CHICAGO — More federal agents to combat crime in violence-plagued neighborhoods, after-school help for Chicago's kids and renovating mass transit that runs through the South and West Sides are on Mayor Rahm Emanuel's wish list for help from Washington.
On Tuesday, Emanuel told reporters that in meetings with Trump administration officials this week said he renewed his plea for more agents to be assigned to Chicago to help fight the gang and gun violence sweeping the city.
More agents from the FBI, Drug Enforcement Agency and the Bureau of Alcohol, Tobacco and Firearms should be permanently assigned to Chicago, Emanuel said while touting the decision by exp, a design and consulting firm, to move its headquarters from Canada to Michigan Avenue.
"We don't have what we need," Emanuel said.
In addition, Emanuel said he urged the Trump administration to fund afterschool and summer job programs as well as efforts to help ex-offenders and to mentor teens and young adults.
"This is what we mean by federal help," Emanuel said.
Emanuel said he also urged federal officials to help the city renovate the CTA Green Line, which runs through the South and West sides.
“But, what would be greater economic opportunity and job creation than helping us revitalize the Green Line as we have seen in other communities?” Emanuel asked, referring to the city's efforts to rebuild the Blue Line and modernize the Red and Purple lines.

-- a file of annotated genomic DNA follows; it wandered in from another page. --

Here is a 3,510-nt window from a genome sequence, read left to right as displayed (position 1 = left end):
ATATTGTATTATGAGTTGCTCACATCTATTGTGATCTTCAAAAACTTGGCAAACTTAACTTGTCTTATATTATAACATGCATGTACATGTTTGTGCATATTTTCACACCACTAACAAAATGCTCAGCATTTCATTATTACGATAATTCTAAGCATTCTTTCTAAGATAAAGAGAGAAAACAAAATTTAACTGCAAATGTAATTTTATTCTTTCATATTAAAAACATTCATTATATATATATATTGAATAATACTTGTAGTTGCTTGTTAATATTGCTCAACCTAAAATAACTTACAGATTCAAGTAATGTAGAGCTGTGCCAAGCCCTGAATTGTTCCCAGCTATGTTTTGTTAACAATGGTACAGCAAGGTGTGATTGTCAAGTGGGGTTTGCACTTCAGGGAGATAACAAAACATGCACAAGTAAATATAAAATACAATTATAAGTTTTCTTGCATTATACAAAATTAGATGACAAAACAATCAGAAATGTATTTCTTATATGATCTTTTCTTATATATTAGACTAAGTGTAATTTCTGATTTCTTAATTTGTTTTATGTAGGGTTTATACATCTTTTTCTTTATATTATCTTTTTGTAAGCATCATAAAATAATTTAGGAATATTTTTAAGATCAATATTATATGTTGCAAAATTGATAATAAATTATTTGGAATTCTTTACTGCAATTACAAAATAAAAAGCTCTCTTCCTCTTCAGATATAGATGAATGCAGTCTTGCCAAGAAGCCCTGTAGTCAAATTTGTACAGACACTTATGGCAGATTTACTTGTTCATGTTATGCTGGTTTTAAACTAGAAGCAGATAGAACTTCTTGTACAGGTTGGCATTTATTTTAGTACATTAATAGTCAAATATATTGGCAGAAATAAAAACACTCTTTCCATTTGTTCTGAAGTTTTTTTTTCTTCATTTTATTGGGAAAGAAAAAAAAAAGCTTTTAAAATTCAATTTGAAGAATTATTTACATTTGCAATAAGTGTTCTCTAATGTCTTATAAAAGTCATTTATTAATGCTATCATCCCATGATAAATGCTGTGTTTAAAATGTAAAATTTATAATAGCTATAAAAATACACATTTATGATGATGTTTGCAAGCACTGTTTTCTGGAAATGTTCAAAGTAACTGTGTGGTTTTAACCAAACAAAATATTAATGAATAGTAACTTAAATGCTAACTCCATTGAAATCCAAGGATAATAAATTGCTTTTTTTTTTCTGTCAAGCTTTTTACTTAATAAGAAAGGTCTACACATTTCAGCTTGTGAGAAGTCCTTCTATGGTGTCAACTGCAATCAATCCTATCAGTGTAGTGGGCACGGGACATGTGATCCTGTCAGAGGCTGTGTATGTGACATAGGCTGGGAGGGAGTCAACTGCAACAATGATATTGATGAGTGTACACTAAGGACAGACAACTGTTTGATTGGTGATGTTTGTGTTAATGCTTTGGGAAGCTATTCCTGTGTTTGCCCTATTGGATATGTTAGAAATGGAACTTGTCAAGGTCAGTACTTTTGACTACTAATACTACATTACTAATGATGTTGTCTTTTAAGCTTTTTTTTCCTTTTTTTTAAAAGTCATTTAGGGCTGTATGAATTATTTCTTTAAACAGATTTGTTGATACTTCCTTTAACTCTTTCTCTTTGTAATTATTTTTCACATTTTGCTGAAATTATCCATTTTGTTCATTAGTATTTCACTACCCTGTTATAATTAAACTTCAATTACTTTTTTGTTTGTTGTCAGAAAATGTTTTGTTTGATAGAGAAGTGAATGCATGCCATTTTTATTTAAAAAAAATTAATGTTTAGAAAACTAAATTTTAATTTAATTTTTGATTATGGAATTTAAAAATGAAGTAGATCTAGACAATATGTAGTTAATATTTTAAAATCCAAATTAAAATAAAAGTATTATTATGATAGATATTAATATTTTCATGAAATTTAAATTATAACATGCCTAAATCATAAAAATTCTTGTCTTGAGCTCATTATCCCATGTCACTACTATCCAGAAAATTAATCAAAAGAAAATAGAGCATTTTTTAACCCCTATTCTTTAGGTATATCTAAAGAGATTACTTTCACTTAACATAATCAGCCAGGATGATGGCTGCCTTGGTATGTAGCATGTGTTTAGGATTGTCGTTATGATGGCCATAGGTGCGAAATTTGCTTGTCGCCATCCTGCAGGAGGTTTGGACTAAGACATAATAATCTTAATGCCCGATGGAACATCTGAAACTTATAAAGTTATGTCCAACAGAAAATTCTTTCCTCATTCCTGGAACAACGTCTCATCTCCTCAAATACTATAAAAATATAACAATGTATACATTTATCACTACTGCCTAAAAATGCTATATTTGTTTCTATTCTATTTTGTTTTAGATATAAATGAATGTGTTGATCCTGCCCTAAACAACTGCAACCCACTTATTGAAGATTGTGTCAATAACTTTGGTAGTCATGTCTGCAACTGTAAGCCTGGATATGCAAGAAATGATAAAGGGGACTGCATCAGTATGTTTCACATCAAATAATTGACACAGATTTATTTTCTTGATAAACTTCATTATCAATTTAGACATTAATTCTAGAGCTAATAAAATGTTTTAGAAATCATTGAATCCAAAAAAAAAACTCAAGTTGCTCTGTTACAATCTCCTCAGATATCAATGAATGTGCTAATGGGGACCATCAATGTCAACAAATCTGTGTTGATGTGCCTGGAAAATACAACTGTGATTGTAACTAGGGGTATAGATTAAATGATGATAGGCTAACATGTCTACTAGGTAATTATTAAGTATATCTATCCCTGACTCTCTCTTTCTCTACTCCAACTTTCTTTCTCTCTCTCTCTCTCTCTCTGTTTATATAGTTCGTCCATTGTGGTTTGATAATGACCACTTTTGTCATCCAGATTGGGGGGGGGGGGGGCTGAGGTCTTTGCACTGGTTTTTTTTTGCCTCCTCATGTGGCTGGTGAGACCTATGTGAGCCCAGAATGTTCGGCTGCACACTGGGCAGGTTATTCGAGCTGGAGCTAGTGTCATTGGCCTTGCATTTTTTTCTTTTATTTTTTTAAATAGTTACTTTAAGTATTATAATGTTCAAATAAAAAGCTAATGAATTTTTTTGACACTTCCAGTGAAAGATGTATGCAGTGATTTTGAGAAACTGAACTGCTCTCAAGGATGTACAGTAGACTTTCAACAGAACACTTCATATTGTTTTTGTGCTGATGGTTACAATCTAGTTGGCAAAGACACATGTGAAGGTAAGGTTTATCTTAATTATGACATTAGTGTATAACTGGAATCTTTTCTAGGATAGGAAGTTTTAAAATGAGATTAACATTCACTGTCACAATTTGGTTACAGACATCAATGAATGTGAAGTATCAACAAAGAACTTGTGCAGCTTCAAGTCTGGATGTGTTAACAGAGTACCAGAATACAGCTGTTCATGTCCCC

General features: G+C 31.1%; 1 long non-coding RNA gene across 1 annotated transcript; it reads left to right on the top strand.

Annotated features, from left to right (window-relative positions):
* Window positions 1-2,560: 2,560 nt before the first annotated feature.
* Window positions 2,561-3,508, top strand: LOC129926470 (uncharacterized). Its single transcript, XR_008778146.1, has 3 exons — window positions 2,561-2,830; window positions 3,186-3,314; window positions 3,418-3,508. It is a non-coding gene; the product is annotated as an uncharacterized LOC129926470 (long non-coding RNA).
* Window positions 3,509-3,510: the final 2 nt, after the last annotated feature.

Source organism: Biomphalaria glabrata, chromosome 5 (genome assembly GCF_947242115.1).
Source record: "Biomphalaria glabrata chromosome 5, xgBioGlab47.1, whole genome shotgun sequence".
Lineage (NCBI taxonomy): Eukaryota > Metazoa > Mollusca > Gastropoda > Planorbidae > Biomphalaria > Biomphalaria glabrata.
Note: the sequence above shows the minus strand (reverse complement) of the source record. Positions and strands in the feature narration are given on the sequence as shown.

However, Emanuel said he made it clear in meetings with White House Chief of Staff Reince Priebus and Senior Adivisor Jared Kushner, the president's son-in-law, that Chicago would remain a Sanctuary City despite a crackdown on cities that protect undocumented immigrants from deportation by the Trump administration.
"I told them we are a welcoming city, and we are going to stay a welcoming city," said Emanuel, who also met with Gary Cohn, the director of the National Economic Council and Dina Powell, senior counselor for economic initiatives.
An executive order signed by President Donald Trump moved to yank all federal grants "except as deemed necessary for law enforcement purposes," which could cost Chicago millions of dollars.
Trump threatened Jan. 24 in a tweet to "send in the Feds" unless Chicago officials "fix the horrible 'carnage'" in the city.
After surging in 2016, violence in Chicago has shown no sign of slowing in the first month of 2017, with just as many shootings and murders in January 2017 as in January 2016. Despite Trump's focus on Chicago, more than a dozen American cities have a higher per capita murder rate.
The mayor said he urged the Trump administration help the city expand its use of technology to track — and prevent crime — from two South Side police districts across the city.